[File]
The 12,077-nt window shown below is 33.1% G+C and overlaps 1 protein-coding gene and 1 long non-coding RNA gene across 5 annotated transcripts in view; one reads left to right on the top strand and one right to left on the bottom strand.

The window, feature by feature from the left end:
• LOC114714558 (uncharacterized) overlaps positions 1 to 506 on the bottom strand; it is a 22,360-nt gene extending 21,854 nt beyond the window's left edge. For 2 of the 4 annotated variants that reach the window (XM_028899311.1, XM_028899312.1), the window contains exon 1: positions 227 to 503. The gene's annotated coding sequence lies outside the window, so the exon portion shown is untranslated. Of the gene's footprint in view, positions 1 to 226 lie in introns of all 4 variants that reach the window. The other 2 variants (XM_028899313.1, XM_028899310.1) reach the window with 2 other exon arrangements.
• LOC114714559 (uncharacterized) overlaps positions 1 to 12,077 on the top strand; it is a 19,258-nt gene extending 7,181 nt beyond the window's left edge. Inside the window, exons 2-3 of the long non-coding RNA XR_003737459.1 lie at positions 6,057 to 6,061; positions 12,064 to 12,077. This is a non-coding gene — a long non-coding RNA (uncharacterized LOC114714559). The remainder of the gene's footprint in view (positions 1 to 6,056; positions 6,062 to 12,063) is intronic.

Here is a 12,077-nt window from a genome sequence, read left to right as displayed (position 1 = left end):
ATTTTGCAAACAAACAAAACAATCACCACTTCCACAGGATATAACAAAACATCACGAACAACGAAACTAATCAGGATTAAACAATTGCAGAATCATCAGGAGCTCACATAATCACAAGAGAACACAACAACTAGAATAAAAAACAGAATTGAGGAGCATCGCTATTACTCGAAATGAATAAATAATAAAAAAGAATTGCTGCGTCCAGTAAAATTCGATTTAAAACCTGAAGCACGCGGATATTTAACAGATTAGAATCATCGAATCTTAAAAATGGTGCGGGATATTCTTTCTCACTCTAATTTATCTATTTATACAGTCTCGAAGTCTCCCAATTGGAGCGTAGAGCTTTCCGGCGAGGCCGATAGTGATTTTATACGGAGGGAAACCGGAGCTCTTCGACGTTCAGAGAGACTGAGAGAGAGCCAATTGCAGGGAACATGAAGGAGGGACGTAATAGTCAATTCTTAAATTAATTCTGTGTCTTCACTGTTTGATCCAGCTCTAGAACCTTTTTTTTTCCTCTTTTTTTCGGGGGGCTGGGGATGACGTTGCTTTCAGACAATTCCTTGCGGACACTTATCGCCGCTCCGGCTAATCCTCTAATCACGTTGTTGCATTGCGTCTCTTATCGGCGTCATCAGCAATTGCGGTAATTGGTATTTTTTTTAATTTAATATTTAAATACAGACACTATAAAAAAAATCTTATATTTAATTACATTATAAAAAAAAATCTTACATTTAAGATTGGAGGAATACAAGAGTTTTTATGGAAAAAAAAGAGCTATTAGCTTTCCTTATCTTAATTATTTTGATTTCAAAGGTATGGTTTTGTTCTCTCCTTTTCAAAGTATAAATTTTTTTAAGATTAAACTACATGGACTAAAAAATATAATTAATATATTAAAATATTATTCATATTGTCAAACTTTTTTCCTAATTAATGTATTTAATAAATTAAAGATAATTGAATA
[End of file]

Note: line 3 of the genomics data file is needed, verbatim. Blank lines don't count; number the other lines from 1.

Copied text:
• LOC114714558 (uncharacterized) overlaps positions 1 to 506 on the bottom strand; it is a 22,360-nt gene extending 21,854 nt beyond the window's left edge. For 2 of the 4 annotated variants that reach the window (XM_028899311.1, XM_028899312.1), the window contains exon 1: positions 227 to 503. The gene's annotated coding sequence lies outside the window, so the exon portion shown is untranslated. Of the gene's footprint in view, positions 1 to 226 lie in introns of all 4 variants that reach the window. The other 2 variants (XM_028899313.1, XM_028899310.1) reach the window with 2 other exon arrangements.